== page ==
As used herein, spatial or directional terms, such as “inner”, “outer”, “above”, “below”, “top”, “bottom”, and the like, relate to the invention as it is shown in the drawing figures. However, it is to be understood that the invention may assume various alternative orientations and, accordingly, such terms are not to be considered as limiting. Further, all numbers expressing dimensions, physical characteristics, processing parameters, quantities of ingredients, reaction conditions, and the like used in the specification and claims are to be understood as being modified in all instances by the term “about”. Accordingly, unless indicated to the contrary, the numerical values set forth in the following specification and claims are approximations that may vary depending upon the desired properties sought to be obtained by the present invention. At the very least, and not as an attempt to limit the application of the doctrine of equivalents to the scope of the claims, each numerical value should at least be construed in light of the number of reported significant digits and by applying ordinary rounding techniques. Moreover, all ranges disclosed herein are to be understood to encompass any and all subranges subsumed therein. For example, a stated range of “1 to 10” should be considered to include any and all subranges between (and inclusive of) the minimum value of 1 and the maximum value of 10; that is, all subranges beginning with a minimum value of 1 or more and ending with a maximum value of 10 or less, e.g., 5.5 to 10. Further, as used herein, the terms “deposited over” or “provided over” mean deposited or provided on but not necessarily in contact with the surface. For example, a coating “deposited over” a substrate does not preclude the presence of one or more other coating films of the same or different composition located between the deposited coating and the substrate. Additionally, all percentages disclosed herein are “by weight” unless indicated to the contrary. All references referred to herein (such as but not limited to issued patents and patent applications) are to be understood to be incorporated in their entirety. The terms “polymer” or “polymeric” include oligomers, homopolymers, copolymers, and terpolymers.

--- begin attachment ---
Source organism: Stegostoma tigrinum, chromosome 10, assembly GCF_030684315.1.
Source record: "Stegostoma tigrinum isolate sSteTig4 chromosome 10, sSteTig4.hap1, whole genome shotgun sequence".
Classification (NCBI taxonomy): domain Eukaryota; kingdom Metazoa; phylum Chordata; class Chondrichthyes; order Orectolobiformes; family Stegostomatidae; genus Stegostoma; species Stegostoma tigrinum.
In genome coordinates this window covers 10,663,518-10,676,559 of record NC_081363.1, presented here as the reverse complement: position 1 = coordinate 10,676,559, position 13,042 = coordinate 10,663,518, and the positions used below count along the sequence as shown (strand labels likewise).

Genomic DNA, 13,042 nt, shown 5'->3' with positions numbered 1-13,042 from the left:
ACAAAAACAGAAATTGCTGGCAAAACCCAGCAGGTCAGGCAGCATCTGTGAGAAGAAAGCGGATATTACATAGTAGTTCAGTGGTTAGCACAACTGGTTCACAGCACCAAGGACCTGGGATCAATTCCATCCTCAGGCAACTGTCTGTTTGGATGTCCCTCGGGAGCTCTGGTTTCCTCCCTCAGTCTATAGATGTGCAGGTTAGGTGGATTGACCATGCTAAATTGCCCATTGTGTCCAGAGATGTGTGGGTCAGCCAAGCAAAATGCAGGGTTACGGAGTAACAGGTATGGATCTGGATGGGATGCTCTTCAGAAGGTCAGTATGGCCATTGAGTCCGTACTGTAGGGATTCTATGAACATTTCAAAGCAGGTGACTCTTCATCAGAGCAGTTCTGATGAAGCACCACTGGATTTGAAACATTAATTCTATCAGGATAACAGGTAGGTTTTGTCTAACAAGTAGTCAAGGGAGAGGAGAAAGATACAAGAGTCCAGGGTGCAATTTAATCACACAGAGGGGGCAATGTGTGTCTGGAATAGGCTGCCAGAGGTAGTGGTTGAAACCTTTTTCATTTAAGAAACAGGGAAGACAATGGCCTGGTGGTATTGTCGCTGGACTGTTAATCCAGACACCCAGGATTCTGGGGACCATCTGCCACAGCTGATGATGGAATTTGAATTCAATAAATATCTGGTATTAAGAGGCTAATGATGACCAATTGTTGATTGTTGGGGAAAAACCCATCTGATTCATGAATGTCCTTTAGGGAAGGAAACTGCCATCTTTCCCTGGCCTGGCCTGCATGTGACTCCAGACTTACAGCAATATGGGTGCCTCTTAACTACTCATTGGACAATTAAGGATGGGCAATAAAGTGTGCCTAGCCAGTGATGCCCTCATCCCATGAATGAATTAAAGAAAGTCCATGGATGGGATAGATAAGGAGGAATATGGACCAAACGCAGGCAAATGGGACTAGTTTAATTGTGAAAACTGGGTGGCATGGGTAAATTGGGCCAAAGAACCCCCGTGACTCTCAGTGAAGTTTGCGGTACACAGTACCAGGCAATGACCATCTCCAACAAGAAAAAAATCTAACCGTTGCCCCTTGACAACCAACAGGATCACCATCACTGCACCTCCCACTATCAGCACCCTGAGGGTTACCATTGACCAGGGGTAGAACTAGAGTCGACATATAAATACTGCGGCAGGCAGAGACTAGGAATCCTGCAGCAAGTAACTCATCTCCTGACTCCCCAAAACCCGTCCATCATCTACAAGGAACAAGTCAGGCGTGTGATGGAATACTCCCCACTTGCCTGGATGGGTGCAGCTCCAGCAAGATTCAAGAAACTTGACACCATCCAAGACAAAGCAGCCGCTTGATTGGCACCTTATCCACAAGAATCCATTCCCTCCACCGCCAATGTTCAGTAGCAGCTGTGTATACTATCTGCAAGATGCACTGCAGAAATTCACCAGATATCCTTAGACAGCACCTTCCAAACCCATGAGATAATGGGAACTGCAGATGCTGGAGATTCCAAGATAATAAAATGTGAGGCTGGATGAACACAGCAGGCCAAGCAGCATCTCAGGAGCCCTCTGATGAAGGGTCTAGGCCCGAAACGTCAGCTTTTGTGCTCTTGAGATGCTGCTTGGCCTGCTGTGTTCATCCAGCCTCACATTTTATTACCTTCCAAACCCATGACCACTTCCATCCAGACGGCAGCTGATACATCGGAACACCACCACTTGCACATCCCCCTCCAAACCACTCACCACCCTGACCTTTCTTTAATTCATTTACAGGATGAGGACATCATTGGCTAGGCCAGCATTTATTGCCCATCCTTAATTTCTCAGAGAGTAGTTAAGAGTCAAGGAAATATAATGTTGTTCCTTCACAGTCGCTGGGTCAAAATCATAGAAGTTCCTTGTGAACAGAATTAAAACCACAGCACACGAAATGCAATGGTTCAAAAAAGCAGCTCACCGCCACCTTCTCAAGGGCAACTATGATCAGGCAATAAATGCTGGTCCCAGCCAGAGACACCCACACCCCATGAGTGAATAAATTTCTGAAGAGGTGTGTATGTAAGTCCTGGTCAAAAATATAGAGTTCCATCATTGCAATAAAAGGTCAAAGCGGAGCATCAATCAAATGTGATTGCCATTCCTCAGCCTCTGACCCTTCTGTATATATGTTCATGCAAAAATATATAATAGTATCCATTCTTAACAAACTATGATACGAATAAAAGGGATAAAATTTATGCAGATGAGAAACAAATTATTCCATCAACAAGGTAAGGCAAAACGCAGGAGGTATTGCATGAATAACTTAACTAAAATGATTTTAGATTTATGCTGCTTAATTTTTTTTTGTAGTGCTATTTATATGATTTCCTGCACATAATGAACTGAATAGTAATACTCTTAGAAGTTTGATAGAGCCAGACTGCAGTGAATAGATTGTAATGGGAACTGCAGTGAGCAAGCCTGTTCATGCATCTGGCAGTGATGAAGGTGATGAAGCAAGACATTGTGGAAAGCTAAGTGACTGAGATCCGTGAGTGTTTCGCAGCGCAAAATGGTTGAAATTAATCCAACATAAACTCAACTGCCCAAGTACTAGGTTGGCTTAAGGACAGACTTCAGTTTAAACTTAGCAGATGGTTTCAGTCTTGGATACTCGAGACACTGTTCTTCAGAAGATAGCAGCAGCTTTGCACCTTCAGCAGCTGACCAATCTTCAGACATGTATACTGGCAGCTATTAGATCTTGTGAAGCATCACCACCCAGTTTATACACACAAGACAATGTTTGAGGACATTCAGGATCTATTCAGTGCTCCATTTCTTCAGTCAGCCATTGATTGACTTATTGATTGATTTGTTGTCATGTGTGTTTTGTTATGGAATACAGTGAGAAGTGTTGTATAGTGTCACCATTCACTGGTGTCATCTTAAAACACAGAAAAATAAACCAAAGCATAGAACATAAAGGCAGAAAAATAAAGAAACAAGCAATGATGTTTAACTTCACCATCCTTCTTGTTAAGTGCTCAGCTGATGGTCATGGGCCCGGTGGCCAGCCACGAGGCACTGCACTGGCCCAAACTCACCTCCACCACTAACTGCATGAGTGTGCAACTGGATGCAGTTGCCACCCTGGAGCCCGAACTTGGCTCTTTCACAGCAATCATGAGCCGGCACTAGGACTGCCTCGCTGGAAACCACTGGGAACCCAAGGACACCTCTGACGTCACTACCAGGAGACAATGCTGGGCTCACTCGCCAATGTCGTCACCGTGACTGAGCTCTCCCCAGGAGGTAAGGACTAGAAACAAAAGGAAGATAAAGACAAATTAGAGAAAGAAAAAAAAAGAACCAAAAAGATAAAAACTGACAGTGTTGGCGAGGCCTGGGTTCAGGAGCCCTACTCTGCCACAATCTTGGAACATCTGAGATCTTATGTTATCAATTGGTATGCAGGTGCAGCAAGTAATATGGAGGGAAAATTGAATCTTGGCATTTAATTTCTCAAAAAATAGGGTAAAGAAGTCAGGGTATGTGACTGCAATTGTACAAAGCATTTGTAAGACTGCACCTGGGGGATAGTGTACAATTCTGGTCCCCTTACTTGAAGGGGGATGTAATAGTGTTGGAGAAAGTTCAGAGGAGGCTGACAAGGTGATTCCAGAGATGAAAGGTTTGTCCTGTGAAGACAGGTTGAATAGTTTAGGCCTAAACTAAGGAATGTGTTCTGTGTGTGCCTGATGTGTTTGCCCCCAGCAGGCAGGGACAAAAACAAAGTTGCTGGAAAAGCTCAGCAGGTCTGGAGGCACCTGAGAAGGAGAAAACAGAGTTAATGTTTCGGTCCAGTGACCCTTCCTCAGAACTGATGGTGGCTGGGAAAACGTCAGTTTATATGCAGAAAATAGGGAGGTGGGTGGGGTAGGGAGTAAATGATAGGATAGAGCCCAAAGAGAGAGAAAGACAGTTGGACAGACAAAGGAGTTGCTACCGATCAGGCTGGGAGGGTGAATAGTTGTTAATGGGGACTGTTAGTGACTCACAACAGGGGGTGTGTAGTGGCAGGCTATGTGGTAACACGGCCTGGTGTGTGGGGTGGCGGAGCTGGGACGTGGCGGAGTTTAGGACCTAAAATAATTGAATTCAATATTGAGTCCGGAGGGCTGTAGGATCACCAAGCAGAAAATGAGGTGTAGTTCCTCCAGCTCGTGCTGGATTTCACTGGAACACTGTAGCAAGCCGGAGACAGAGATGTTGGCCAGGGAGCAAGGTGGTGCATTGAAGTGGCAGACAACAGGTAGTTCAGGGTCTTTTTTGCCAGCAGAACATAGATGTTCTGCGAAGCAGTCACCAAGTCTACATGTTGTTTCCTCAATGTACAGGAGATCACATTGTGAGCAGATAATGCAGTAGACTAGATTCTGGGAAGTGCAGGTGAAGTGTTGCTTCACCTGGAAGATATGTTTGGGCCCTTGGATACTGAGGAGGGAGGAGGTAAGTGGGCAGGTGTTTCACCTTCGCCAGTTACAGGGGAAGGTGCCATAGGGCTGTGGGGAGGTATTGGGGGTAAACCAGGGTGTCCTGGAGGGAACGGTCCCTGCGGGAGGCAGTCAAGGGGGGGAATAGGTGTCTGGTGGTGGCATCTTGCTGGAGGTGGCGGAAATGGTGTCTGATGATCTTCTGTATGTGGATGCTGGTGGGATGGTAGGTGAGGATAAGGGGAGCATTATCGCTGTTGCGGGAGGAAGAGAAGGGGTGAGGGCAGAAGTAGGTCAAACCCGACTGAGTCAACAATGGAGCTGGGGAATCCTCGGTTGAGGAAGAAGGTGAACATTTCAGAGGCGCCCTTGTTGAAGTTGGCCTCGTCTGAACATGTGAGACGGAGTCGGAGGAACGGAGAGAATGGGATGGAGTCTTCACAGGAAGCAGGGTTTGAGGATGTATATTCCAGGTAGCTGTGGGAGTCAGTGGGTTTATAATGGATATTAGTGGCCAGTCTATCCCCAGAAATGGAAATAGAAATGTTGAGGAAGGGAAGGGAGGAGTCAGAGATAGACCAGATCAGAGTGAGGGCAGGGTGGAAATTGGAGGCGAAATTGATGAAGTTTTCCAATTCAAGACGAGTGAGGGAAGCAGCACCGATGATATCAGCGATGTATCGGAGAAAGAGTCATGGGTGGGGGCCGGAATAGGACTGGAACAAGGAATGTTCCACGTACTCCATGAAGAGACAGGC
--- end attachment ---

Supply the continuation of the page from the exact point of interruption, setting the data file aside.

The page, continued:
To describe the general principles of the invention, an exemplary article having a photoactive surface, e.g., a photoactive coating, will first be described and then an exemplary method and kit for demonstrating at least some of the photoactive properties of the surface, e.g., photocatalytic activity and/or hydrophilicity (e.g., photoactive hydrophilicity), in accordance with the invention will be described. In the following discussion, the article will be referred to as an architectural window. However, it is to be understood that the method and/or kit of the invention are not limited to use with photoactive surfaces or architectural windows but can be practiced with any desired substrate, such as but not limited to tile substrates, ceramic substrates, and glass substrates and articles such as but not limited to insulated glass units, and transparencies for air, sea-going, or land vehicles (such as automotive windshields, back lights, sidelights, moon roofs, etc.), just to name a few.